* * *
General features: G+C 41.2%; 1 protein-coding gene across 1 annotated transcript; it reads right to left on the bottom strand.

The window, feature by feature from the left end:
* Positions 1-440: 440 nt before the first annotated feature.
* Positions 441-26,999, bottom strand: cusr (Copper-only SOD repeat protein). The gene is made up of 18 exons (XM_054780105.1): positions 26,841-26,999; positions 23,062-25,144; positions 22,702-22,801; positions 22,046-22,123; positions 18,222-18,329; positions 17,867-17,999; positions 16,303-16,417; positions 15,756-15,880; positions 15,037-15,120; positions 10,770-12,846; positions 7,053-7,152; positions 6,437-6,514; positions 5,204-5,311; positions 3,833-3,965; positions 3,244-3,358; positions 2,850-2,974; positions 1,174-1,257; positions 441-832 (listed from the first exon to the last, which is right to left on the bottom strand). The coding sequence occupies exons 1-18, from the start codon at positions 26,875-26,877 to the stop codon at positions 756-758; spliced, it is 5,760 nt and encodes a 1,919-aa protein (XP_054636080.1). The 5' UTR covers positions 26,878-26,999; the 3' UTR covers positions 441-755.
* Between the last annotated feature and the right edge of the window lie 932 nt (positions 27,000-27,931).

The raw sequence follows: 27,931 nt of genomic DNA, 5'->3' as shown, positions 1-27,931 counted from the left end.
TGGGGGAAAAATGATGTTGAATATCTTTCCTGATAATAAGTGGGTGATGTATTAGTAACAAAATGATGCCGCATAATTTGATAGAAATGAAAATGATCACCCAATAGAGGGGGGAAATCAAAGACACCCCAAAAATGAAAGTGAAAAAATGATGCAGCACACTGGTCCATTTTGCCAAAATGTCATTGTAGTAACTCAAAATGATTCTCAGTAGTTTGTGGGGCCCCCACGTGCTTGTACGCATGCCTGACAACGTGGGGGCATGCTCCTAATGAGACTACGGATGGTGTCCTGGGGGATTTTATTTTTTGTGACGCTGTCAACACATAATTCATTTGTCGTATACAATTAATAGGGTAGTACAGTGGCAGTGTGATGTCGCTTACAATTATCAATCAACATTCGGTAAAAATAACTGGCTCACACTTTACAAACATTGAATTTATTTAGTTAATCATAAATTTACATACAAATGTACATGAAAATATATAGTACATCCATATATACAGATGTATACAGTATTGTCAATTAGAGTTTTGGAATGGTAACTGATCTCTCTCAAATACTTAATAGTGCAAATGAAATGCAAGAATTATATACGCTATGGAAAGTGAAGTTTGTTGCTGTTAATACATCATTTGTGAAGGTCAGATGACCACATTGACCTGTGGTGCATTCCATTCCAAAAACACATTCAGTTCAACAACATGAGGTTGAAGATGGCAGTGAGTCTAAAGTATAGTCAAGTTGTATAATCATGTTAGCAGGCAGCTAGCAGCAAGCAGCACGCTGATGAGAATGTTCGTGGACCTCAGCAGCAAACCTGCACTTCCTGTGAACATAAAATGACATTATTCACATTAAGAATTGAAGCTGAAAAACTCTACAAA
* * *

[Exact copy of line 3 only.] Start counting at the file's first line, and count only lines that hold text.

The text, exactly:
* Positions 1-440: 440 nt before the first annotated feature.